How can we be our strongest selves in life's most challenging situations? We often approach these situations - job interviews, difficult conversations, speaking up for ourselves - with anxiety and leave them with regret. Moments that require us to be genuine and powerful instead cause us to feel phoney and powerless, preventing us from being our best selves. Harvard professor Amy Cuddy shows us we need to stop worrying about the impression we're making on others, and instead change the impression we're making on ourselves. Cutting-edge science reveals that if we adopt behaviours reflecting power and strength, we liberate ourselves from the fears and doubts that obstruct us. By redirecting our thoughts, actions, and even physiology, we free ourselves to be our best. Amy Cuddy galvanised viewers around the world with her TED talk on 'power poses'. Now she explains the science underlying these and many other fascinating body-mind effects, and teaches us how to use this science to become self-assured in high-pressure moments. Impassioned, beautifully researched, and accessible, PRESENCE is filled with stories of individuals facing real obstacles, and succeeding against the odds. Every reader will learn how to approach stress-filled challenges without fear and leave them without regret.
For eight seasons the hit HBO series Game of Thrones painted a picture of a fantasy world filled with images such as white walkers (the undead), a three-eyed raven, and dragons. All these elements set the series visually apart, far distant from our realities. And yet, after each episode and season, viewers were left pondering about the wars, political games, diplomacy, and human rights violations that somehow resonated with the world today. Laura D. Young and Ñusta Carranza Ko's groundbreaking book provides the answers to these questions that international relations scholars, historians, and fans have been wanting to know. How does Game of Thrones mirror international politics and how may the series provide a useful tool for better understanding the theories, concepts, and thematic issues in international relations? connects the prominent international relations theories-realism, liberalism, constructivism, and critical identity theories-to the series, providing examples from various characters whose actions reflect applied scenarios of decision-making and strategizing.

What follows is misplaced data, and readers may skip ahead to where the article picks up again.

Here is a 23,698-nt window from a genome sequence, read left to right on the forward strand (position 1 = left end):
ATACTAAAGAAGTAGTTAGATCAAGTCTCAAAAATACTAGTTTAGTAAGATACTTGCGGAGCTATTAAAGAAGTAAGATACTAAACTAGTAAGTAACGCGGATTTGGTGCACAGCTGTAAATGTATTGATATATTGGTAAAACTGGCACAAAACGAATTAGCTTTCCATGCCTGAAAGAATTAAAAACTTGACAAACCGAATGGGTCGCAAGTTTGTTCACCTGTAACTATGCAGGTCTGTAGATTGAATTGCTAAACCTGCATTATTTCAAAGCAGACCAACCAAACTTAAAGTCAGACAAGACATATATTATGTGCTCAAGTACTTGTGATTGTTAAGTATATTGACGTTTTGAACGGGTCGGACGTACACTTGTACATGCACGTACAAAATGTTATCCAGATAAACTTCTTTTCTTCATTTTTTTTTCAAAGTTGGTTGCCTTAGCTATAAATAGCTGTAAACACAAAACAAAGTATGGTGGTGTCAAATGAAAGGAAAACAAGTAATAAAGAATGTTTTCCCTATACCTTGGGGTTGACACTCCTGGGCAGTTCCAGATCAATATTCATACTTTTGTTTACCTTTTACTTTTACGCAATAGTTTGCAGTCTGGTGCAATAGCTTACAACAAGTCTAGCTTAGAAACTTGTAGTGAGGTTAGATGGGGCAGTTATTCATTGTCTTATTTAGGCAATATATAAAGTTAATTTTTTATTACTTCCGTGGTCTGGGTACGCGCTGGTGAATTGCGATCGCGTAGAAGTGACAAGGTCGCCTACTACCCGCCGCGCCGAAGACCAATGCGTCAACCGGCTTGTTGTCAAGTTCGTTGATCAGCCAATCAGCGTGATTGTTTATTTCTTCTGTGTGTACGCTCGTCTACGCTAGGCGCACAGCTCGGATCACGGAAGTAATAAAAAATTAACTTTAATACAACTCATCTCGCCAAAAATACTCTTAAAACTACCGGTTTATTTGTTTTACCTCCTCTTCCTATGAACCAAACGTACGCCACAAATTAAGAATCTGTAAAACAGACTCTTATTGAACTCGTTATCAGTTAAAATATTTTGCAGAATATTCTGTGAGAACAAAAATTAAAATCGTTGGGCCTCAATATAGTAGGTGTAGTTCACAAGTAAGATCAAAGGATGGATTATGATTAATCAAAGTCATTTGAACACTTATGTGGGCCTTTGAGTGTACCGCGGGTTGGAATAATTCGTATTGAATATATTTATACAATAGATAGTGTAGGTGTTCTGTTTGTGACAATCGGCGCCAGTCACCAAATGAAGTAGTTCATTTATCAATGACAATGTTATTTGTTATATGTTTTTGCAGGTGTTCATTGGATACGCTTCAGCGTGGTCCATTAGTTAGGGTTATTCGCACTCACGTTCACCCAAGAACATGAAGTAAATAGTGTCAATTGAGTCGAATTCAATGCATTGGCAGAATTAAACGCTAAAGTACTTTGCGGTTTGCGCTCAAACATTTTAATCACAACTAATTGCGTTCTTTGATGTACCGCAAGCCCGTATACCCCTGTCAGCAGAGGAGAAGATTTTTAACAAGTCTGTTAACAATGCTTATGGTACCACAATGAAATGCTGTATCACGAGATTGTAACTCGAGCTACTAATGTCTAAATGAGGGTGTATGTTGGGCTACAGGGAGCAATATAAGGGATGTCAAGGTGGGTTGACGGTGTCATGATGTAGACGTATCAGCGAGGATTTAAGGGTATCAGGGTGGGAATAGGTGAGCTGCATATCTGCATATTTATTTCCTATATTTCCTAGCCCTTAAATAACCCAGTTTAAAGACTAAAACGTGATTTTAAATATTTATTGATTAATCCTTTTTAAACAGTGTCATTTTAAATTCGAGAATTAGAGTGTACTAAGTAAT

David Bell embodies the American dream. He's 28 and has survived office coups and scandals and beaten lesser rivals to become an extremely successful TV exec. The images that flicker across America's screens, the fantasies that enthrall viewers, they are of his making. But David's dream is turning sour, nightmarish. He wants reality, to touch, feel and record what is real. He takes a camera and journeys across America in a mad, roving quest to discover and capture some sense of his own and his country's past, present and future. Americana is Don DeLillo's brilliant first audiobook. 1. Language: English. Narrator: George Newbern. Audio sample: http://samples.audible.de/bk/macm/001154/bk_macm_001154_sample.mp3. Digital audiobook in aax.
Rebus is juggling four cases trying to nail one killer - who might just lead back to the infamous Bible John. And he's doing it under the scrutiny of an internal inquiry led by a man he has just accused of taking backhanders from Glasgow's Mr Big. As if this wasn't enough, there are TV cameras at his back investigating a miscarriage of justice, making Rebus a criminal in the eyes of a million or more viewers. Just one mistake is likely to mean an unpleasant and not particularly speedy death or, worse still, losing his job. Features a new introduction narrated by Ian himself. 1. Language: English. Narrator: James Macpherson. Audio sample: http://samples.audible.de/bk/orio/000822/bk_orio_000822_sample.mp3. Digital audiobook in aax.